Proof of Stake – Is Crypto Going Green?

19 Jun, 2021
Proof of Stake – Is Crypto Going Green?

If you’re worried about the environmental concerns surrounding crypto, rest assured help is on the way. And it’s called Proof of Stake.

While retail investors sent the price of Bitcoin plunging on news that Tesla CEO Elon Musk would no longer accept the coin for its electric cars, savvy crypto traders hung on. Why?  One reason could be that they knew the latest iteration in mining digital coins called Proof of Stake (PoS) uses less energy and was about to take hold.

But before you can understand Proof of Stake, take a look at the current model of Bitcoin mining, called Proof of Work (PoW) and its impact on the environment.

Proof of Work, according to Investopedia, is “a decentralized consensus mechanism that requires members of a network to expend effort solving an arbitrary mathematical puzzle to prevent anybody from gaming the systems.”

What that means in the crypto world is simply, computers (run by “miners”) rush to complete a complex equation that results in a 64-digit number known as a “hash.” The hash is recorded in a public ledger and is used to verify that a new transaction has taken place on the blockchain.

It’s the amount of energy that’s used to create the hash that is cause for concern.

“The Digiconomist’s Bitcoin Energy Consumption Index estimated that one Bitcoin transaction takes 1,544 kWh to complete, or the equivalent of approximately 53 days of power for the average US household,” CNet said.

It’s this staggering use of energy that prompted Musk to reverse his position in accepting Bitcoin as payment for a Tesla.

"Tesla has suspended vehicle purchases using Bitcoin. We are concerned about rapidly increasing use of fossil fuels for Bitcoin mining and transactions, especially coal, which has the worst emissions of any fuel," Musk tweeted in May, sending BTC plummeting 14%. "Cryptocurrency is a good idea on many levels and we believe it has a promising future, but this cannot come at a great cost to the environment.”

The world’s first digital currency continued to sink shortly thereafter.  The knee jerk, which was primarily felt by retail traders who recently entered the market, sent the price of Bitcoin down to its lowest level more than three months.

Why were seasoned traders hanging on?  Probably for many reasons. But among them may be knowing that a new method of mining digital coins was being quickly adopted. It’s called “Proof of Stake” or PoS.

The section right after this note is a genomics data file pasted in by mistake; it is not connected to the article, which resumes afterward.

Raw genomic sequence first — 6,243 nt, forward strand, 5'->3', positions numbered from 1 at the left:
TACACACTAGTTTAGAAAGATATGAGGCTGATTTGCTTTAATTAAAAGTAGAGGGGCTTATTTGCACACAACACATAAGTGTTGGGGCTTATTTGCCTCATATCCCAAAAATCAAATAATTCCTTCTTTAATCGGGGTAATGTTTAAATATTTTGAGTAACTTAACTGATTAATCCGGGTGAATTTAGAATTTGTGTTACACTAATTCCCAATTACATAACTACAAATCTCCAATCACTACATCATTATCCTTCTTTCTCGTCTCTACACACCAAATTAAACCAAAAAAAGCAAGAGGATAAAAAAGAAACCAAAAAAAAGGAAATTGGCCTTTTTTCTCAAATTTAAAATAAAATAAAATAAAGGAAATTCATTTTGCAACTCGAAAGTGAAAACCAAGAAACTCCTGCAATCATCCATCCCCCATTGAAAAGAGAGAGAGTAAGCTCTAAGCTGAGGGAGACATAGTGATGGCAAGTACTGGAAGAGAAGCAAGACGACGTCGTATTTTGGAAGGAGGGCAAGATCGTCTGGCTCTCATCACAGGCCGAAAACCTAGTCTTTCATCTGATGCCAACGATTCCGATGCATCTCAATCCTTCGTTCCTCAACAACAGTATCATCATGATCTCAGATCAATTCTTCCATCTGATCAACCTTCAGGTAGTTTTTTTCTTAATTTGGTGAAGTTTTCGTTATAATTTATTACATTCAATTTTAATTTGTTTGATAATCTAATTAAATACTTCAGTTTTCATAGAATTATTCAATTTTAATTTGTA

The Proof of Stake model for mining coins relies on a miner having a stake in the game, namely, owning coins for a specific currency.

“The proof of stake (PoS) seeks to address this issue by attributing mining power to the proportion of coins held by a miner,” Investopedia explains. “This way, instead of utilizing energy to answer PoW puzzles, a PoS miner is limited to mining a percentage of transactions that is reflective of their ownership stake. For instance, a miner who owns 3% of the coins available can theoretically mine only 3% of the blocks.”

So instead of thousands of mining computers sucking up energy in the mad dash to be the first to solve the computational problem and create a hash, the number of miners working to solve the problem is reduced.  Makes sense, doesn’t it?

“Because the basis of proof of stake doesn't require any extra energy to prove trustworthiness, it is much more energy efficient,” NBC News recently reported. “Unlike in proof of work, where specialized computing equipment like high-end graphics cards are needed, the proof of stake protocol can be run off of a laptop. The nodes are virtual spaces, not physical equipment.”

In addition to using less energy, the PoS model is thought to be more secure, as there are fewer computers on the network working to create the coin. That makes it less likely for hackers to find an entry point.

While Bitcoin continues to use the Proof of Work model, Ethereum, the number two crypto coin, is working to make the switch to PoS.

“I’m definitely very happy that one of the biggest problems of blockchain will go away when proof of stake is complete,” said Vitalik Buterin, the inventor of Ethereum, in an interview with Fortune. The transition is expected to be complete by next year.

Other coins currently using the PoS model include Cardano (ADA), Polkadot (DOT), NEO (NEO), Algorand (ALGO), Cosmos (ATOM) and ThorChain (RUNE), according to Investorplace.com. Will Bitcoin eventually follow suit?

As more traders become aware of the PoS model, confidence in the crypto world is bound to go up as fears about harming the environment go down.

As Danny Ryan, a researcher at the Ethereum Foundation put it: "When humans find new tools they use them. So this decentralized thing, this crypto thing, it's not going anywhere, but there's also a much better way to do it."

Joyce Pavia Hanson
Contributor

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